Credits: The quotations from Wilson and Fay may be found here  and here.  The remaining quotations are from the sources indicated in the text. The photograph at the head of the post appears in several locations, none of which identify the source. The date is that given here.

12 thoughts on “Seeking Shostakovich (“All Life For Me Is Music”)

  1. Mark Kerstetter

    So much to listen to, so little time… and Dietrich Fischer-Dieskau, my favorite male singer, thrown in too! I see the comparison to Mahler’s 6th – both symphonies are amazing.

    Here are the two brightest highlights of your post, for me: “Yet for all the endless debate surrounding Shostakovich, perhaps the only thing we can take as truth is his deep desire to speak in the extraordinary and singular language of music.” -YES

    and I like the quote from Shostakovich, especially the part about resorting to camouflage – fascinating. Through it all he spoke in/through the language of music, demonstrating the incredible power of music, and could be proud of that.

    1. Susan Scheid Post author

      Mark: I had you particularly in mind with the Fischer-Dieskau! Though I feel more and more unequal to the task, this exploration is proving a remarkable journey–far beyond my expectations, which were already high. As for the Shostakovich quotation you note and the issue of camouflage, while I don’t have the documentation to hand and may not have this completely right, I have been struck by the handling of various arts by the censors. As best I recall, the literary arts came under attack first, followed by arts that use narrative in some form (film, ballet, opera). To get a sense of the impact on music, after 1936, Shostakovich wrote no more operas or ballets; Prokofiev soldiered on, but his crucible to get War and Peace past the censors continued for the rest of his life, and he did not live to see it performed in full. While it didn’t stop them, of course, instrumental music was harder for the censors to attack. (I haven’t, by the way, run across mention of how the visual arts fared, though I’m sure they were not exempt.)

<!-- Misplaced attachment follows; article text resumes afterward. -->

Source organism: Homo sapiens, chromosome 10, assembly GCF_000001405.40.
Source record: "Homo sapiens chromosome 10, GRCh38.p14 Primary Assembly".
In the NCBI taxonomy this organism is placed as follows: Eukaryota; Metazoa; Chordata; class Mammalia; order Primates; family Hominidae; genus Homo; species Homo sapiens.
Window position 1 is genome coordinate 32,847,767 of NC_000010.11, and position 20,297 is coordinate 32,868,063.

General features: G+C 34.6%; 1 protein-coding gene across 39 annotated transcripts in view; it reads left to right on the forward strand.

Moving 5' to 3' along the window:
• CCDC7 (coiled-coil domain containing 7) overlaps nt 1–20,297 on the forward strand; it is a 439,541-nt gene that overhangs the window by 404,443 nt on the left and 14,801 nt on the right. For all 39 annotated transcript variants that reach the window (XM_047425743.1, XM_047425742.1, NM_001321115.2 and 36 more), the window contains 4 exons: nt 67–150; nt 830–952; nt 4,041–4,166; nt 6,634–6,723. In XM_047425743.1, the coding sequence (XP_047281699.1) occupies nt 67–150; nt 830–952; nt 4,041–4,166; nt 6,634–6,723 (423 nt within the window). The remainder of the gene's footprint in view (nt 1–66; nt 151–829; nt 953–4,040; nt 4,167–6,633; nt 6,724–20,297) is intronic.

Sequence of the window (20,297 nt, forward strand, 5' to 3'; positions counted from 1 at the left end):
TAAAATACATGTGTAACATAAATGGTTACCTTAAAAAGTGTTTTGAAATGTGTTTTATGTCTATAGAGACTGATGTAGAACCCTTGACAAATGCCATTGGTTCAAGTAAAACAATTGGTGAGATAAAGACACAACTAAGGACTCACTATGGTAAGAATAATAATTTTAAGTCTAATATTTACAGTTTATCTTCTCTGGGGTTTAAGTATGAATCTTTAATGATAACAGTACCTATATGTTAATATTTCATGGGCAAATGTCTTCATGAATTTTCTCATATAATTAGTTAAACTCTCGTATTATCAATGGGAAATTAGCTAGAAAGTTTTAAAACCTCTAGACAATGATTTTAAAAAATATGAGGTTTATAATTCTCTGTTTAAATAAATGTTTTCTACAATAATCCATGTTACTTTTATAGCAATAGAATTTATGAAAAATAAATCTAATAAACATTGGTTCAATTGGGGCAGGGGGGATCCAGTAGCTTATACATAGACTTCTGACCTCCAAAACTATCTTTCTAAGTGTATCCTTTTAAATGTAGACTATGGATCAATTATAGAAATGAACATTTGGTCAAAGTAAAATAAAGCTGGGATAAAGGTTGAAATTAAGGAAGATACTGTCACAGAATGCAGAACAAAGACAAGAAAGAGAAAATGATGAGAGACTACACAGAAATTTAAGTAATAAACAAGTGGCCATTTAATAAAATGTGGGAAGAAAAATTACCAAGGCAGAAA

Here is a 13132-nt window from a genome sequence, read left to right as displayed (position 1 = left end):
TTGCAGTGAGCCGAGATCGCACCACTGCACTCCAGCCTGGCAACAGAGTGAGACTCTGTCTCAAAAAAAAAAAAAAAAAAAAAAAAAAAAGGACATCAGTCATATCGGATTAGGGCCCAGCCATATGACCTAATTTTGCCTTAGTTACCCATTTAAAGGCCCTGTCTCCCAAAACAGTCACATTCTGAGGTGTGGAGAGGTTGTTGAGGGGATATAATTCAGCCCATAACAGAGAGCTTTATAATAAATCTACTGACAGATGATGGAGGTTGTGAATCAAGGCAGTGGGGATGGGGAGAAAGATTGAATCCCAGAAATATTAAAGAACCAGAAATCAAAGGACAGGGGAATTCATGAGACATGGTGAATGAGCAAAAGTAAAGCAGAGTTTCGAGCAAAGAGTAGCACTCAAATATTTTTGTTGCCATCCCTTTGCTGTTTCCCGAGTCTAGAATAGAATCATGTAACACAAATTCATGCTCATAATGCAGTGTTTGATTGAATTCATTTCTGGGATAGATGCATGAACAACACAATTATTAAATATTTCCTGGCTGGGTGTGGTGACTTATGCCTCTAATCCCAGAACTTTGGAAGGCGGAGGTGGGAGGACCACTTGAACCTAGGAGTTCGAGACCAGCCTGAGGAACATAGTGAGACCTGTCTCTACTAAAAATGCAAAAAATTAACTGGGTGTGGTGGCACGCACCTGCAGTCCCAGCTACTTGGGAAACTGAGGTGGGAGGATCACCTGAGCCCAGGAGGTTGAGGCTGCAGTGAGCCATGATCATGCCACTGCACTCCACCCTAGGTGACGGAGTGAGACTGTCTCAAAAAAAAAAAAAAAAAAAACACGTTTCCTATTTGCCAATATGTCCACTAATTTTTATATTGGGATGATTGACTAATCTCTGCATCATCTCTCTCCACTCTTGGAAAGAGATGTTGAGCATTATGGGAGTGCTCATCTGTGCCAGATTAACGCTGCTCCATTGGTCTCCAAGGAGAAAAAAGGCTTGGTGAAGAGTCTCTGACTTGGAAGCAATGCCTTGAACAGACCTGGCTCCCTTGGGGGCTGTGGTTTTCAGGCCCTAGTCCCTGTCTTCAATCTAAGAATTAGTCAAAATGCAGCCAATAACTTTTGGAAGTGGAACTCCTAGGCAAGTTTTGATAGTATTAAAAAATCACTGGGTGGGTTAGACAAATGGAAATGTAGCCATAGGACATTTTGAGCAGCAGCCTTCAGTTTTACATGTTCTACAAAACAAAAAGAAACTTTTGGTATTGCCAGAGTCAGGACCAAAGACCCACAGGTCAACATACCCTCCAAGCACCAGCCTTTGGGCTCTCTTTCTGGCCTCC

2. wanderer

    If only I could work this through with you, word for word, note for note. Sadly that’s not possible, but happily your terrific resource is here to return to, and of course is greatly appreciated. And I really envy your commitment, I do.

    I was unaware of the Wigglesworth/RPO release and that’s now ordered – who ignores a David Nice review like that? By the way, Mr Wigglesworth (I’m a fan boy – he messed me up big time with his Peter Grimes here some years ago) is here at the moment, and we hear him on Friday coming, sadly no Shostakovich. I wish we saw him more often. He gives me the impression of never getting in the way of the music and there’s an almost terrifying intensity in what he can extract from the musicians. He said, quite bluntly to be honest, in answer to a question about how he would conduct Grimes – ‘as written’ – and it seems to me we end up getting – ‘as felt’ (by the composer). I’d be interested to hear what David has to say about him. I note his review uses words like “he dares”, and certainly my experience is he does indeed. Sorry about this little slip sideways, off topic-ish.

    I hope the fall is falling well, the land is gorgeous, and the lives content. I do pop in, don’t think that I don’t.